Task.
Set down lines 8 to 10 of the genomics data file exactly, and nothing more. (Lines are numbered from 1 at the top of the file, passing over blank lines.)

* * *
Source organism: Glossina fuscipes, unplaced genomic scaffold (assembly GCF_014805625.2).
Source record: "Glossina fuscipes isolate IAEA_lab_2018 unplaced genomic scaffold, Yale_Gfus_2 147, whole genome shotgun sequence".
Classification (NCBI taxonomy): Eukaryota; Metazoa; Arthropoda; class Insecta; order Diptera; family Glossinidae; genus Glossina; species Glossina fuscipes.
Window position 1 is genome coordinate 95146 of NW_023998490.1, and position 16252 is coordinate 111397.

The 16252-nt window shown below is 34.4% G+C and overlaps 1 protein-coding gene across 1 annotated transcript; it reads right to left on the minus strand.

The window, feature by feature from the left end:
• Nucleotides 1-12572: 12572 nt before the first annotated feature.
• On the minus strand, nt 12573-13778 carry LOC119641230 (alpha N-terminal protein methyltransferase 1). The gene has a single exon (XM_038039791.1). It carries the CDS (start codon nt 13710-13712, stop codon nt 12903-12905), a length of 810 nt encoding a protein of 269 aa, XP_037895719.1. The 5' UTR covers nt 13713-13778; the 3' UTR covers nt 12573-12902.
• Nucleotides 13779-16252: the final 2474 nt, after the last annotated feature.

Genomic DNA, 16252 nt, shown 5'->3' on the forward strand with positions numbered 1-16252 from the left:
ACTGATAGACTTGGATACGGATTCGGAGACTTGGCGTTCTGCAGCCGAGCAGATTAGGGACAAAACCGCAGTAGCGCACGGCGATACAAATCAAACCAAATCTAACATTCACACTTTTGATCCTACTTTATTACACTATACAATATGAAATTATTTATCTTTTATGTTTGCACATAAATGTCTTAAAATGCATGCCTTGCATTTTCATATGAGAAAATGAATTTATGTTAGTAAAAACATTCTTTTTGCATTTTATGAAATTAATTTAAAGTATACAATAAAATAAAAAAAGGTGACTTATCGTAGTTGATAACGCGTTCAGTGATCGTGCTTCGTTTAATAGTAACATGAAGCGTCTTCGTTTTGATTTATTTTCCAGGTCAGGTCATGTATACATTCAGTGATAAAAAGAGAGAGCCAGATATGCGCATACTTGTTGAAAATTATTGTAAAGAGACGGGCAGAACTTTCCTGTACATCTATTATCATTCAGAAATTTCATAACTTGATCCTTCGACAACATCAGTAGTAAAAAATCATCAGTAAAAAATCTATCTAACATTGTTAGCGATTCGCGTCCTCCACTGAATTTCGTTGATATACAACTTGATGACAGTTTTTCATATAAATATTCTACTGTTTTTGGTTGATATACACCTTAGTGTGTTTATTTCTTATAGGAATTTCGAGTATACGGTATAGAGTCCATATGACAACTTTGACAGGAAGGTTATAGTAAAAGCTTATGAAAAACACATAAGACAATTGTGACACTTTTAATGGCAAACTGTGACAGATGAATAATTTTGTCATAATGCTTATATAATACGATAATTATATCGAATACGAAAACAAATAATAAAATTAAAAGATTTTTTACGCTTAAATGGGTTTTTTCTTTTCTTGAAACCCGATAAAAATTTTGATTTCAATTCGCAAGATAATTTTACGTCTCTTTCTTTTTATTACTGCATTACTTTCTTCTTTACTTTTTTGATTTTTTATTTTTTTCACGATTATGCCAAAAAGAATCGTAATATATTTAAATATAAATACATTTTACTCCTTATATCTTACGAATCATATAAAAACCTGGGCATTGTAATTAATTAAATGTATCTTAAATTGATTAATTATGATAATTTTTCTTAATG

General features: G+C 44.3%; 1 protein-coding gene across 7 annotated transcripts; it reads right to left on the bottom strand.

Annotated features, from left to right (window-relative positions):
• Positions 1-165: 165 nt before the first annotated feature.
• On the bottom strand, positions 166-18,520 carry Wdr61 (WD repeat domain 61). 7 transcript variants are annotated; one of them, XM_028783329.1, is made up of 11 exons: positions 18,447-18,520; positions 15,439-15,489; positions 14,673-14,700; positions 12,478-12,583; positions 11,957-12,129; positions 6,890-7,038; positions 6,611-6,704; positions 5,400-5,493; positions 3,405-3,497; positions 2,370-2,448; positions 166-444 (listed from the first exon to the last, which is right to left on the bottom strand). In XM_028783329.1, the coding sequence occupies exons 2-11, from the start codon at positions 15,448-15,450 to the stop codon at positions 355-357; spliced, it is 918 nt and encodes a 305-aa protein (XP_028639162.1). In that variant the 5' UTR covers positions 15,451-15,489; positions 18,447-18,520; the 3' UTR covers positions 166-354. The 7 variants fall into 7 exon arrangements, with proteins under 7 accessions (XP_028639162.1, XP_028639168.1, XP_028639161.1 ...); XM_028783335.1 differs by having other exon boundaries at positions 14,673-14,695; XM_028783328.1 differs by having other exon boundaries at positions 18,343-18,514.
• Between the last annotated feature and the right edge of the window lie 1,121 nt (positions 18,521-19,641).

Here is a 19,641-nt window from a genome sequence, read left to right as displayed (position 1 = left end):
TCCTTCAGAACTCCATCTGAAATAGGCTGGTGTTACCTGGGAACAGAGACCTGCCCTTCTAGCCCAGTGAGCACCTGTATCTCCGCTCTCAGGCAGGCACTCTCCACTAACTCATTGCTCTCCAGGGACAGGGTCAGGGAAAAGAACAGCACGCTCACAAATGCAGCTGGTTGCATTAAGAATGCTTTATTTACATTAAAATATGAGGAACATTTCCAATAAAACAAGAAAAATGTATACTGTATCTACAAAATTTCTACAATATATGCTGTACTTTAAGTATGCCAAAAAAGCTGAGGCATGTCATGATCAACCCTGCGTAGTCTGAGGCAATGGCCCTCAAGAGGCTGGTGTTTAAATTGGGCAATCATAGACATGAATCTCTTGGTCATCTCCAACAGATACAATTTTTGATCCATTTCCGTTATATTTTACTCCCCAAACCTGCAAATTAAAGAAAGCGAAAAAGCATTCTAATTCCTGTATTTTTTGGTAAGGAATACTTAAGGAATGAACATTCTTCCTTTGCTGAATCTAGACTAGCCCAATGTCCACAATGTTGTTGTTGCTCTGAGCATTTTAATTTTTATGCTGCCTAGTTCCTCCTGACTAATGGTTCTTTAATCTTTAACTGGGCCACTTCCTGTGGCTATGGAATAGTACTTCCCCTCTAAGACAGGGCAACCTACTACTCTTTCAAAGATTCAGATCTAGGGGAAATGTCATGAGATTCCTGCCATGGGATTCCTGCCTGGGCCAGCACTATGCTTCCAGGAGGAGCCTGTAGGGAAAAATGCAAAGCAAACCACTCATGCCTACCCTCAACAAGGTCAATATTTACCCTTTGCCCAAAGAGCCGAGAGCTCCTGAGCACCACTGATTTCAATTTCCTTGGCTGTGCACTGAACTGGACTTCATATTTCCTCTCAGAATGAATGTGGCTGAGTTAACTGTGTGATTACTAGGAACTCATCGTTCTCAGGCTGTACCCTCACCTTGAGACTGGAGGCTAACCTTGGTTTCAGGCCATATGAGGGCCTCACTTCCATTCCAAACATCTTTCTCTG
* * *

• On the minus strand, nt 12573-13778 carry LOC119641230 (alpha N-terminal protein methyltransferase 1). The gene has a single exon (XM_038039791.1). It carries the CDS (start codon nt 13710-13712, stop codon nt 12903-12905), a length of 810 nt encoding a protein of 269 aa, XP_037895719.1. The 5' UTR covers nt 13713-13778; the 3' UTR covers nt 12573-12902.
• Nucleotides 13779-16252: the final 2474 nt, after the last annotated feature.

Genomic DNA, 16252 nt, shown 5'->3' on the forward strand with positions numbered 1-16252 from the left: